Nurses vote to accept DHB pay offer

Medical staff moving patient through hospital corridor
Photo credit: iStock

Nurses have voted by a "significant majority" to accept their latest pay offer from DHBs.

It was the fifth employment offer from DHBs and it brings almost a year of negotiations and the threat of further strike action to a close.

The pay offer included two new pay steps for senior nurses and midwifes, a definite date for the implementation of pay equity, a commitment to implement the safe staffing scheme Care Capacity and Demand Management (CCDM), and a minimum pay increase of 12.5 percent by August 2019.

"The campaign for safe staffing and better pay that continued through nationwide rallies for health, helped to bring public attention to the unacceptable workloads and working conditions of the public health sector nursing workforce and this helped to secure an acceptable MECA (Multi-Employer Collective Agreement)," New Zealand Nurses Organisation (NZNO) industrial services manager Cee Payne said.

NZNO will urgently work with DHBs on implementing the conditions of the agreement.

"Immediate attention to improving safe staffing with complete implementation of CCDM (Care Capacity Demand Management)  by 2021 will address longstanding issues of work load and working conditions which, have negatively affected the quality of care nurses provide and the morale of nursing teams," Ms Payne said.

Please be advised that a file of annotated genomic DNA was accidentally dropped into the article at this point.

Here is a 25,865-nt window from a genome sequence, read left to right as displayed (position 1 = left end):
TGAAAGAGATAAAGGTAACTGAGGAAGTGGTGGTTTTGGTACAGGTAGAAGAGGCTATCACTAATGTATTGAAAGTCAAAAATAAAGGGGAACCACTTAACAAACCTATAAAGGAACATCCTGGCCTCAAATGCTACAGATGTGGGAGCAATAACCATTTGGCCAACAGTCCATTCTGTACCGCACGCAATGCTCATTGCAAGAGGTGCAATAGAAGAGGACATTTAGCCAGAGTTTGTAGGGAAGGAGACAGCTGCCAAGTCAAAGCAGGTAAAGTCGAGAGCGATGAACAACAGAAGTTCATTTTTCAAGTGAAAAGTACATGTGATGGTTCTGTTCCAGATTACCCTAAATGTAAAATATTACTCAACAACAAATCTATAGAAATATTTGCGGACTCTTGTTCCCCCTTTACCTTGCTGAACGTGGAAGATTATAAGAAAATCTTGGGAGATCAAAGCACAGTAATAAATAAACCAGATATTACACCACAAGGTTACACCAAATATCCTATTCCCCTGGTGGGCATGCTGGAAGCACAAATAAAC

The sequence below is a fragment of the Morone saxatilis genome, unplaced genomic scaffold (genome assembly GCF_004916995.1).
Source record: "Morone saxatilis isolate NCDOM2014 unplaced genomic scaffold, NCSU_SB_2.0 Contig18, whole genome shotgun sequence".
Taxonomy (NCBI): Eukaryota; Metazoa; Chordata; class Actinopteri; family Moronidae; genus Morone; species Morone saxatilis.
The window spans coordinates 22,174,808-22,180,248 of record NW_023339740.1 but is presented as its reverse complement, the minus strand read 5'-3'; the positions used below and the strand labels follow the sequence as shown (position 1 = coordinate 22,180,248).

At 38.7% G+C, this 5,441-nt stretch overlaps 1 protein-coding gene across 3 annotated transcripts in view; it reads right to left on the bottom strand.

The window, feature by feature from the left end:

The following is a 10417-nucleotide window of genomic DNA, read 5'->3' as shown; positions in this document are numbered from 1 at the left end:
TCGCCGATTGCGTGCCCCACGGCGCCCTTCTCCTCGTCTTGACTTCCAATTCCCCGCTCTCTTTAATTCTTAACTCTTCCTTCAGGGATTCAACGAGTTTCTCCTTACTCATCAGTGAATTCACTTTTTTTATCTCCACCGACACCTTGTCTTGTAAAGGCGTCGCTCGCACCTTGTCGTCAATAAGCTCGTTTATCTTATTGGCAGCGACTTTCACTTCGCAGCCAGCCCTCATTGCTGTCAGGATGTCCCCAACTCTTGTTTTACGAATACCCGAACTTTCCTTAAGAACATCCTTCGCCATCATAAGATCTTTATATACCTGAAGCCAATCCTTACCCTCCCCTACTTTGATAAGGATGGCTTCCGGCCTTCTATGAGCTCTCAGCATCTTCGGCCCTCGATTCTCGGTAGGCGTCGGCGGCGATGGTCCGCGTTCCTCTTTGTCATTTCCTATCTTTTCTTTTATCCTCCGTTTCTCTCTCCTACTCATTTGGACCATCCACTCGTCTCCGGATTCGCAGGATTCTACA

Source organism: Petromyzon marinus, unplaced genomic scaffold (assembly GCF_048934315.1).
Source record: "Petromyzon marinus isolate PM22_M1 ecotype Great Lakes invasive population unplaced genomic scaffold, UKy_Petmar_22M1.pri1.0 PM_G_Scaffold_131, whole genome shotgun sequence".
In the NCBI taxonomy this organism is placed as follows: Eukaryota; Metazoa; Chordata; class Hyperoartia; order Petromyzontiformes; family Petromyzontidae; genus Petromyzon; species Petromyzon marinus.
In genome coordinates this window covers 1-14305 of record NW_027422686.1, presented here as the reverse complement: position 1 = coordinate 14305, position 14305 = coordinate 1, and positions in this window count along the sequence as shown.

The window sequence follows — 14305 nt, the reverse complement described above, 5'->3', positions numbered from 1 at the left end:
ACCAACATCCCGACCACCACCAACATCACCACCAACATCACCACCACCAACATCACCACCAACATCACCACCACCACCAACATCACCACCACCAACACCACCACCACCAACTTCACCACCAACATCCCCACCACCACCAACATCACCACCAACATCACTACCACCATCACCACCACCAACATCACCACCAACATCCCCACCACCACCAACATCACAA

"The ability to realise pay equity for public sector nurses and midwifes by December 2019 will address the historic undervaluing of work in a profession where the majority of employees are women, laying down a foundation for a much safer and valued career in nursing."

Prime Minister Jacinda Ardern and Health Minister Dr David Clark said they're "delighted" nurses have accepted the offer.

"Our nurses are dedicated, caring professionals and deserve decent and safe working conditions. This settlement rightly delivers the biggest pay increase nurses have seen in a decade and will put 500 more nurses in our hospitals," Ms Ardern said.

"This settlement will go a long way to addressing nurses' concerns, but the Government accepts there is still more to be done to better support them.

"While today represents a conclusion of bargaining it also marks the start of a long term programme to rebuild our public health system and the status of the nursing profession."

Dr Clark commended the NZNO and DHBs for "finding common ground" after what he admitted were "lengthy, and at times, testing negotiations".

"As Health Minister, the one thing I hear over and over again from the public is just how good our nurses are," he said.

"They are at the heart of so much that our public health service does and deserve a settlement that recognises the particular challenges they face, including their limited pay scale and safe staffing issues."

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